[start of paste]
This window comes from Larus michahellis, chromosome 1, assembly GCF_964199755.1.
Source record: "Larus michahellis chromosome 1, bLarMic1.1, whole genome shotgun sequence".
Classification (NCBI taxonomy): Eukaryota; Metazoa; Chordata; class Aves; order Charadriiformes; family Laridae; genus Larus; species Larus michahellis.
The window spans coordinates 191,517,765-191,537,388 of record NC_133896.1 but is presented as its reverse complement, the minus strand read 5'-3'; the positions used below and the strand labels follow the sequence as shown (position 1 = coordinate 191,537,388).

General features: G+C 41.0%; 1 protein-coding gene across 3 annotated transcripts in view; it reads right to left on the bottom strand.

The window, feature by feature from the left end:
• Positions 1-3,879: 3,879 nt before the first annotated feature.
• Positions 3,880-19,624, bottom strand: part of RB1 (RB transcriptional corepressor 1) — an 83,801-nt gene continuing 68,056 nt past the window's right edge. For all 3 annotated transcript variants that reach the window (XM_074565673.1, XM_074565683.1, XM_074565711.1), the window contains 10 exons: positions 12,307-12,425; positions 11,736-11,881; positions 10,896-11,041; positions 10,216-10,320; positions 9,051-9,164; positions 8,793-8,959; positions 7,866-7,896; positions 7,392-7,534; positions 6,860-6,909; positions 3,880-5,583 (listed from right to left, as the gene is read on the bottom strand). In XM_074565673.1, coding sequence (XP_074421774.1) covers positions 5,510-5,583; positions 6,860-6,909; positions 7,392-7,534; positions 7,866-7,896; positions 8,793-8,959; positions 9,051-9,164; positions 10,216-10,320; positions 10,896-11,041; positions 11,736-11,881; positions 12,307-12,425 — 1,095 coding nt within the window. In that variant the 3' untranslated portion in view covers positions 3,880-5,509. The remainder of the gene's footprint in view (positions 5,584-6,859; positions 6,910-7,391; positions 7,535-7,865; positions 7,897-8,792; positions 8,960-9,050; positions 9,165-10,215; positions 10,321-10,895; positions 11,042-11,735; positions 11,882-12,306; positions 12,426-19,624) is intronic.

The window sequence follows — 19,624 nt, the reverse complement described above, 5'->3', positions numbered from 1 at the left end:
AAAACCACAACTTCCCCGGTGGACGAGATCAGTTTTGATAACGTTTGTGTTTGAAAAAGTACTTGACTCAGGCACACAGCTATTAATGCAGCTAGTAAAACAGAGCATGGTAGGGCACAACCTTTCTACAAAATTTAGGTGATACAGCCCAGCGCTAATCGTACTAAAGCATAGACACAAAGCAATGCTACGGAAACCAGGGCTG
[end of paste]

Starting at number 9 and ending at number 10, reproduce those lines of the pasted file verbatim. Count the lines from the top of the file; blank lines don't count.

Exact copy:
The window sequence follows — 19,624 nt, the reverse complement described above, 5'->3', positions numbered from 1 at the left end:
AAAACCACAACTTCCCCGGTGGACGAGATCAGTTTTGATAACGTTTGTGTTTGAAAAAGTACTTGACTCAGGCACACAGCTATTAATGCAGCTAGTAAAACAGAGCATGGTAGGGCACAACCTTTCTACAAAATTTAGGTGATACAGCCCAGCGCTAATCGTACTAAAGCATAGACACAAAGCAATGCTACGGAAACCAGGGCTG